Recently I was listening to Marketplace’s Kai Ryssdal interview a Russia-based NPR health correspondent about the intersection between health and economic prosperity. Much of their discussion applies nicely to Lane County’s poor perinatal outcomes and our prospects for future economic growth and diversification.
Russia, like Lane County, faces a number of complex public health issues that significantly dampen prospects for attracting investors. Increasingly, Russian policymakers are connecting improved health outcomes across the lifespan with national economic development. Accordingly, issues similar to Lane County’s that diminish prospects for good fetal-infant outcomes are elevated to national priority status. In other words, promoting good health and well being become a compelling potential on-the-ground resource for attracting investment and building economic prosperity.
Regarding bad health outcomes, here’s how the correspondent puts it:
That’s not just bad for Russians, it’s bad for Russia’s economic prospects. International investors use certain health statistics — like infant mortality and life expectancy — to gauge a country’s economic future. So to deal with these troubling statistics, the Russian government announced a plan to build 23 neonatal centers across the country with state-of-the-art Western technology.
Ironically, Russia’s plan to build more neonatal centers comes at a time when the March of Dimes suggests checks on the over-supply of NICUs relative to actual need in this country. This isn’t to say that NICUs are not needed in Russia but rather that what may be needed in one place can be in over supply elsewhere with diminishing returns for that population or community.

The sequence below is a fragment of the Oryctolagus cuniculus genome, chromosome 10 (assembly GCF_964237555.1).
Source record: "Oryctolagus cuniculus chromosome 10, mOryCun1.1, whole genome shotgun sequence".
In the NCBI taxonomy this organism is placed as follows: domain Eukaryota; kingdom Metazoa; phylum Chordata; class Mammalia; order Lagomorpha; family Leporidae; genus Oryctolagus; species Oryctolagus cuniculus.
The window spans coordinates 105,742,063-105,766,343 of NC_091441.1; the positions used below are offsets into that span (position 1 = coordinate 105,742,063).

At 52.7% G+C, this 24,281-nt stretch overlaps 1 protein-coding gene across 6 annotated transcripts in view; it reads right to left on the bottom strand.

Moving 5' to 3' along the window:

As Russia strives to correlate infant mortality rates with attracting investment, Lane County, so far, has not. If we did, we would talk about negative ramifications for our high fetal-infant loss in terms of lost investors and an anemic rate of home-grown innovation. We would connect these losses with the current state of the local economy.
Why are health statistics, including infant and fetal-infant mortality rates, predictive of regional economic success? Tragically, fetal-infant losses are the tip of the public health iceberg. Hidden beneath the surface lies a continuum of sickness and suffering that affects homes, schools, and industry. Investors, who want to know a healthy, creative and innovative workforce is ready to move ideas to the next level, look very closely at these numbers before making a capital commitment.
Were we to move Lane County’s response to a much-too-high rate of fetal and infant loss beyond its current niche lodging among public health, social service, non-profit and community-member focus, how swiftly might we move? Healthy Babies, Healthy Communities coalition members would, no doubt, begin to count among its coalition partners representatives from business, hospital administration and university leaders. It would also garner consistent local coverage in the business section of the newspaper.
Current coalition members have a variety of sound approaches to improving perinatal outcomes throughout the community. Elevating the discussion to action through partnership is needed to carry many of worthy ideas forward. One simple and inexpensive idea with the potential to significantly improve the health of Lane County mothers and babies is printing brief facts on paystubs, church programs, explanation of benefit forms and bank statements, etc. about the importance of the last weeks of pregnancy. Non-medical (elective) induction is a common practice despite the solid research condemning its practice. The March of Dimes has championed the correction of this national practice and would be a source of correct information. Employers, employees / expectant parents, extended family and the community all gain from correcting the unnecessary damage done via unnecessary inductions.